How to Get Better Sleep

in sleep •  11 months ago  (edited)

Back in 2015/2016, I had a lot of trouble sleeping. Likely caused by the stress of dealing with my former employer while also dealing with mental health issues that I hadn't yet identified, I was starting to look into how to get better sleep - because at the time, I found that I was getting little sleep during the week, and wasting my whole weekend catching up.

I eventually managed to find a few things that worked, and worked those practices into my daily life. Now, 3+ years later, I'm still getting quality sleep.

Recently, a colleague of mine started experiencing issues sleeping as well, and I gave him my advice for what worked for me, and it worked for him as well - so after a barrage of photos from Assassin's Creed Odyssey, here's something with a little more substance.

I can't guarantee it'll work for everyone - and if you're having trouble sleeping and these little tricks don't work, please see your doctor.

What you should be aiming for

My process is actually pretty simple, and divided into three parts.

Step One: The Science Bit - Light!

Here's a bit of background for you. We, as mammals, are subject to a cycle known as the Circadian Rhythm. It is a complex collection of processes within the body that regulates how we respond to our day/night cycle, based on external stimuli such as light and temperature, and internal generation of chemicals that trigger it.

A very basic run down of the cycle as as follows:

External light enters the eye > the frequency of the light sends a signal to the brain and the production of melatonin occurs in the pineal gland > as the sun sets, the colour of light signals that the day is over and tells your brain to fill up with melatonin > once the gland is full (generally over the course of about 16 hours), a sleep signal is sent to the brain and you (hopefully?) fall asleep > melatonin ebbs throughout the night

So I probably grossly offended every person with a basic biological knowledge.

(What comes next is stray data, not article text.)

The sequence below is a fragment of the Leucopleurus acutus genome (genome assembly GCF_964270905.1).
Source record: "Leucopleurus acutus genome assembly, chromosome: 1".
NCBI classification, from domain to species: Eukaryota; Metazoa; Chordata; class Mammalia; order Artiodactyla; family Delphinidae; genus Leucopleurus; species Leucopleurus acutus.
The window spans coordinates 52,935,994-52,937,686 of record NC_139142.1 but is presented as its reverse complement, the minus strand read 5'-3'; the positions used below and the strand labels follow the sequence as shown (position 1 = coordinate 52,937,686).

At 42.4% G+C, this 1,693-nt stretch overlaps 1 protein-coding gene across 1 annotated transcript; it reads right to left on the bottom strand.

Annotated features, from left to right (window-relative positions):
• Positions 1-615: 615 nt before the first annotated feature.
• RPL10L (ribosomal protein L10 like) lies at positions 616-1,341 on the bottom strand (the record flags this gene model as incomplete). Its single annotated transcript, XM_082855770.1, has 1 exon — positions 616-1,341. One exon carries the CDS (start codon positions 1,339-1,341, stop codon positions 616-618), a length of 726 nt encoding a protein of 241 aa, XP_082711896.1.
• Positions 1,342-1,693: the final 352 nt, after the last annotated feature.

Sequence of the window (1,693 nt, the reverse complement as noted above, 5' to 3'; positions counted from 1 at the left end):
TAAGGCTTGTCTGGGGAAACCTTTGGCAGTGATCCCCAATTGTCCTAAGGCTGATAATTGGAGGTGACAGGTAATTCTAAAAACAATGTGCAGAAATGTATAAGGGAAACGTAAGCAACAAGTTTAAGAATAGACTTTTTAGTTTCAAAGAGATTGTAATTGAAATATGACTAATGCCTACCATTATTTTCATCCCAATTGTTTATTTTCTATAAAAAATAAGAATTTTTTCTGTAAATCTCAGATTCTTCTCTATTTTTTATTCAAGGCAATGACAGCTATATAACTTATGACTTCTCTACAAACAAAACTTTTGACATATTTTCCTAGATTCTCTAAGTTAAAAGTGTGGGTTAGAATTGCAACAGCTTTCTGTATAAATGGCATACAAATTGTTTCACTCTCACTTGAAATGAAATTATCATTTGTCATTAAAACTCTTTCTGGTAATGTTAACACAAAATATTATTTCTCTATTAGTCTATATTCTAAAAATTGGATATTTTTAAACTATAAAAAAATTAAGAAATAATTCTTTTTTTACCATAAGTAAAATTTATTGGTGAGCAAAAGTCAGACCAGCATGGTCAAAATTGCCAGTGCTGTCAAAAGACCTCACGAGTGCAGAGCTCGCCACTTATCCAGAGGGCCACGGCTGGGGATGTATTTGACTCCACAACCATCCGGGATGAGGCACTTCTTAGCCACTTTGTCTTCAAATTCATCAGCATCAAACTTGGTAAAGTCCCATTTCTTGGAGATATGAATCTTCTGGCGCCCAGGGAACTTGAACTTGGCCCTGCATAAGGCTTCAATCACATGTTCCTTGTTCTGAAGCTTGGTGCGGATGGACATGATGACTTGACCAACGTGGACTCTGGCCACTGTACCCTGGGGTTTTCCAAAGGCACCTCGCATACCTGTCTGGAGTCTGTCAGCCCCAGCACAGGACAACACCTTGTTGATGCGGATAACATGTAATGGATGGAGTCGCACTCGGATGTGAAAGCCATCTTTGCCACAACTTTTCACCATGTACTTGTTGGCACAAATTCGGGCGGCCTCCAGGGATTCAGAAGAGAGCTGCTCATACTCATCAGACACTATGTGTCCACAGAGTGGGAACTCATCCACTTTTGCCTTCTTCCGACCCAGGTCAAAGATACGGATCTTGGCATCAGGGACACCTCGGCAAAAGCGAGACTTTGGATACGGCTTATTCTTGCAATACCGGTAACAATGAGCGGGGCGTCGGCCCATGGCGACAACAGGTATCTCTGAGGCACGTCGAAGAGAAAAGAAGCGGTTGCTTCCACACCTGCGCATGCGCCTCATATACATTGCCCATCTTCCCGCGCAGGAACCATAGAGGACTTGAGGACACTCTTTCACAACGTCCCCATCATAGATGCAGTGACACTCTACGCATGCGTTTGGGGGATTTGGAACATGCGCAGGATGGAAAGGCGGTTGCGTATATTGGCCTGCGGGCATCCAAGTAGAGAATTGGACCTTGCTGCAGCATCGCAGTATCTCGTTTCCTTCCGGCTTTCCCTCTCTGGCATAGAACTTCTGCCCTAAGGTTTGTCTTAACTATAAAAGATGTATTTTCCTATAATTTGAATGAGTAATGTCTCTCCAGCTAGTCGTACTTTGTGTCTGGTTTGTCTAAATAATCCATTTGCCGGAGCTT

I don't have any formal training, so sorrynotsorry if I got all that frightfully wrong. It's how I understood it with my primitive ape brain, anyway.

So the regulation of melatonin in the pineal gland is started and ended by the frequency of light. Light on the blue part of the spectrum, such as blue skies (and even overcast daytime skies) triggers the cessation of melatonin production. Light on the red part of the spectrum, such as that at dusk, causes the opposite.

The pineal gland - that little nugget there

It's how we evolved, effectively - rise at dawn, sleep at dusk. Only we have a pretty strong issue these days with artificial light; especially with screens. Blue light from screens has been in the media a bit of late, and for good reason - every time you look at your phone, tablet, TV, or computer, you're getting a dose of that blue light, which makes your brain think it's nowhere time to sleep. The same issue occurs from the light from your lightbulbs.

So what did I do to solve that? For screens, I started using blue light filters. Though pretty commonly built in these days, it wasn't always the case.

  • For computers, Windows 10 has a setting built in called 'night light,' which lets you set it up to your preferences, as well as the time it comes on - or you can set it by your location, so it enables as the sun sets. If you don't have a computer with this or a similar setting, a program called f.flux was my go-to before it was built in.